The six-speed torque converter gearbox is not the fastest shifting auto unit and works rather well when driven in a relaxed manner. In Auto mode, it shifts-up early and there’s a slight pause between shifts when you try to go too hard on the throttle. Slot into the Sport mode and it holds revs at the peak for a bit before it upshifts on its own. Though there are no paddle shifters on offer, but you can get the manual controls via the tiptronic function that involves nudging the gear lever forward and back.
Ride & Handling:
V40 has a superbly composed chassis and being an R-Design Volvo, it gets stiffer suspension for reduced body roll and better stability into corners. While the car spent some days with us, we did introduce it to many corners and it just held the line without a hint of protest. The 225/45 R17 Michelins are super sticky. Yes, it’s not as enjoyable as the rear-wheel-drive BMW 1-series, but the dynamics, reassuring weight to the steering and stability is impeccable.
With very little done to make the car suited for Indian road conditions, V40 begs to crawl over bad tarmacs. The 133mm ground clearance feels negligible on our tattered roads. Even mildly broken patches can be felt in the cabin and the bigger ones need to be negotiated very carefully.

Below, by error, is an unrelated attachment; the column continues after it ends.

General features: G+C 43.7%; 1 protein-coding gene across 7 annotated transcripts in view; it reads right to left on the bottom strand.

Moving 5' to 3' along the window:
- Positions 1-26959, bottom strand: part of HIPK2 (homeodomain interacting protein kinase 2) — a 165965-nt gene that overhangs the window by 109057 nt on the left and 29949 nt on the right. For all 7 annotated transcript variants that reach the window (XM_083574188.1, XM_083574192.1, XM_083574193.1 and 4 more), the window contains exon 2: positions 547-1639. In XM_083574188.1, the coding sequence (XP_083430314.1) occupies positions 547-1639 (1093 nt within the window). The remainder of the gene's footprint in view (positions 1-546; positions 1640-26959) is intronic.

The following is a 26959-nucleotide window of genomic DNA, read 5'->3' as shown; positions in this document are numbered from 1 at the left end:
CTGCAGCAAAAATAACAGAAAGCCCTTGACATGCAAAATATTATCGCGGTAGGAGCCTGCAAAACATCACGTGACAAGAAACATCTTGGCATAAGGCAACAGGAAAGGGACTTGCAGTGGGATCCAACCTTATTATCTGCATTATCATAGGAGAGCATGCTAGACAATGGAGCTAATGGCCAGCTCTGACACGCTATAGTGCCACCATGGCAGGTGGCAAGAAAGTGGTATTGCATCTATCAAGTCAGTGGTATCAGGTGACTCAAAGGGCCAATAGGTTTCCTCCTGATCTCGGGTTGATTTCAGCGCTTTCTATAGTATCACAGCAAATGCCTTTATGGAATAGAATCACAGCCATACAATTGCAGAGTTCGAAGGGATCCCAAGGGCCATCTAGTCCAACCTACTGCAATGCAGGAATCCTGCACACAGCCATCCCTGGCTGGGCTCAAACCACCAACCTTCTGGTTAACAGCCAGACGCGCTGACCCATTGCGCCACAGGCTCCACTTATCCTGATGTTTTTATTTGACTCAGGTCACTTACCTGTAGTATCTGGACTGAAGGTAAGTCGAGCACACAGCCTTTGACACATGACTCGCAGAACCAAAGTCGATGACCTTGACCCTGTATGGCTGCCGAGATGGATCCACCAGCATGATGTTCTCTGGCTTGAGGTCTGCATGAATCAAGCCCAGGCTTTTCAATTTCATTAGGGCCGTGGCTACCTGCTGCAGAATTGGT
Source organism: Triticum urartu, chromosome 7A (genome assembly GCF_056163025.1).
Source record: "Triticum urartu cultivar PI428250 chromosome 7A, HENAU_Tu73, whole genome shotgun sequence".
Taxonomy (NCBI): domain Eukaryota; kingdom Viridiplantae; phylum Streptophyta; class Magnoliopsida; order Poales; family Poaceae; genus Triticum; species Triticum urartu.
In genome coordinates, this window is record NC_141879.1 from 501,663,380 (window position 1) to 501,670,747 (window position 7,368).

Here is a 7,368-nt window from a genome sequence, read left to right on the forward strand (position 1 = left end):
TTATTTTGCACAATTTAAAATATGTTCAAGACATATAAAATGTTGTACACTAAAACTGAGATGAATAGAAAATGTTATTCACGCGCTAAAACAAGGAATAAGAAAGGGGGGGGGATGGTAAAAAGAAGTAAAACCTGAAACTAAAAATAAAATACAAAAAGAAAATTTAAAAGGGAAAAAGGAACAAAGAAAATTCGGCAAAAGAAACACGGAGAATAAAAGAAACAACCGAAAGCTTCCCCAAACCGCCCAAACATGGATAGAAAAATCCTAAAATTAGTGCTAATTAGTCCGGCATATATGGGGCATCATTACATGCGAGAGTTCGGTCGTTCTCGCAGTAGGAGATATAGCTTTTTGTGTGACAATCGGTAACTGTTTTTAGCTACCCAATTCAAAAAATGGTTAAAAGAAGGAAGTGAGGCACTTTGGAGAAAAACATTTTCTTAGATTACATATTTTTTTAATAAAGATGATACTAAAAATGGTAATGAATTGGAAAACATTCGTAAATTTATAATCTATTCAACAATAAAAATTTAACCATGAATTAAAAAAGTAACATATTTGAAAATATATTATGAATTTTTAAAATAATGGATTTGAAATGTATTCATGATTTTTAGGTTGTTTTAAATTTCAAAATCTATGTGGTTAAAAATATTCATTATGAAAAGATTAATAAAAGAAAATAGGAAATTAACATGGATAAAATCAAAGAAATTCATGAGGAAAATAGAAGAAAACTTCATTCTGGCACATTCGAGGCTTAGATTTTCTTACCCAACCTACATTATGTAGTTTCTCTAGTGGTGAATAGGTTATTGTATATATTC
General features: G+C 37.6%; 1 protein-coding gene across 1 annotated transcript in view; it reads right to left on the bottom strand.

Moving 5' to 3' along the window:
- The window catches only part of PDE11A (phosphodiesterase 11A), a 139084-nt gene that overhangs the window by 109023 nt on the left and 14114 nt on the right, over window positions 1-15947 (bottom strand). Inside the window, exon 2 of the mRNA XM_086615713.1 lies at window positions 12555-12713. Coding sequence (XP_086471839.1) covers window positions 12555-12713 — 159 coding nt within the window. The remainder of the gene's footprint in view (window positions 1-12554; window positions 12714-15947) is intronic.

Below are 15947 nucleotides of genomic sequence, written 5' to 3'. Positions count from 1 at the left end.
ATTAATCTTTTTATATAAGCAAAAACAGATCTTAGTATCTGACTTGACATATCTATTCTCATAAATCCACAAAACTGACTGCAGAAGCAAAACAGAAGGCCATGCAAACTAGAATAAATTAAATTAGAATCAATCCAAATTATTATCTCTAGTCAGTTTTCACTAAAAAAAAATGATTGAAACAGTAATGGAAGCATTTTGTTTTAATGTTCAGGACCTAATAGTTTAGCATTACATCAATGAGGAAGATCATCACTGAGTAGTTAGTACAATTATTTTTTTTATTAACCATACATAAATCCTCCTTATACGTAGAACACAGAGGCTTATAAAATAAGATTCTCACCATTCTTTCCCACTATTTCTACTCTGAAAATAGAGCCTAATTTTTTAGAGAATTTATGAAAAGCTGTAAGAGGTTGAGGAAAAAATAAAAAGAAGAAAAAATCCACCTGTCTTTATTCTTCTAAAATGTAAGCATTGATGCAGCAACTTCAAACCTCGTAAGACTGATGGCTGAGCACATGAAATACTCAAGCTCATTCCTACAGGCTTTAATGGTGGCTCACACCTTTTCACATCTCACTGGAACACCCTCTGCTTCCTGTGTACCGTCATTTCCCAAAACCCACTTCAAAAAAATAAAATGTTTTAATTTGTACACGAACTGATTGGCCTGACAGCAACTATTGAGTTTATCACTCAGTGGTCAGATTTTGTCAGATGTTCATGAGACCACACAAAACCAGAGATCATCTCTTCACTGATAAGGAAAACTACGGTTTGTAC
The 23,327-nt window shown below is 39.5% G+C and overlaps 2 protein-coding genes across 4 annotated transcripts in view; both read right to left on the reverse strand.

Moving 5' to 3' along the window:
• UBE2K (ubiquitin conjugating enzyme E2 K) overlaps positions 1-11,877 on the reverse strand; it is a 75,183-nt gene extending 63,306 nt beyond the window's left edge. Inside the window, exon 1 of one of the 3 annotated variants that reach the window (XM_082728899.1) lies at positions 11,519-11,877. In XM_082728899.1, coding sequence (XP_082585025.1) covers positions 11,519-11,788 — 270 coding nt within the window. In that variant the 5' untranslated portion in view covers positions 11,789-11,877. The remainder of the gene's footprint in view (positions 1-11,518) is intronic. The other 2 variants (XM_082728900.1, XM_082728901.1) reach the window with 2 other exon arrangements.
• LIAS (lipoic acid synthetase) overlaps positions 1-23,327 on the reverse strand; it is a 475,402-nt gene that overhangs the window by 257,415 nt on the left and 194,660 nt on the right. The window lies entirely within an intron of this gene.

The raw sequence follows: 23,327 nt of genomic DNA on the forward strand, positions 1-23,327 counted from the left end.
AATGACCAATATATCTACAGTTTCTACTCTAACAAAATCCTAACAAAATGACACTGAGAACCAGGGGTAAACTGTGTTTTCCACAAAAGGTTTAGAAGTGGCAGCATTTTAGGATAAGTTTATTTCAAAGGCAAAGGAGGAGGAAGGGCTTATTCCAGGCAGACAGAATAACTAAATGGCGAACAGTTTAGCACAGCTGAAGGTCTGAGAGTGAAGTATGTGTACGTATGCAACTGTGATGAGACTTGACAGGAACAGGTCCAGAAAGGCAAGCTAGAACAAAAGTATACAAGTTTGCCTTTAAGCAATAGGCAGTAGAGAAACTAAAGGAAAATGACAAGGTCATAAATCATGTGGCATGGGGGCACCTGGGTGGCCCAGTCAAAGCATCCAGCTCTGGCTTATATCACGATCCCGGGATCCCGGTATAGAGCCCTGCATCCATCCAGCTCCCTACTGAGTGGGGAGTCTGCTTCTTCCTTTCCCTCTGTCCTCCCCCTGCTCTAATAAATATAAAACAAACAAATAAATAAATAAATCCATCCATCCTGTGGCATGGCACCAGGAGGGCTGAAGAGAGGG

Safety should be the last concern when you drive a Volvo. Like any Volvo, this is also an NCAP 5-star rated car and gets host of safety features to save your life. Alongside the front, side and driver’s knee airbags, the V40 features a pedestrian airbag. Yes, an airbag inflates under the bonnet to provide additional safety the pedestrian’s body. That safe! Brilliant. A City Safety system has also been installed, which automatically applies brakes during an impending collision.
The V40 R-Design is a very likable proposition. It’s a very well built car that comes equipped to the gills, boasts an imposing road presence, has been priced well and looks dashing. The slightly lethargic performance and stiff ride are some of the let-downs, in what is otherwise a well-rounded package. At INR 24.7 lacs for the base and INR 27.7 lacs for this R-Design top-end variant (all prices, ex-Delhi), the V40 undercuts its closest rivals and presents a great alternative to the often-seen German battalion.
Pictures: Anupam & Aman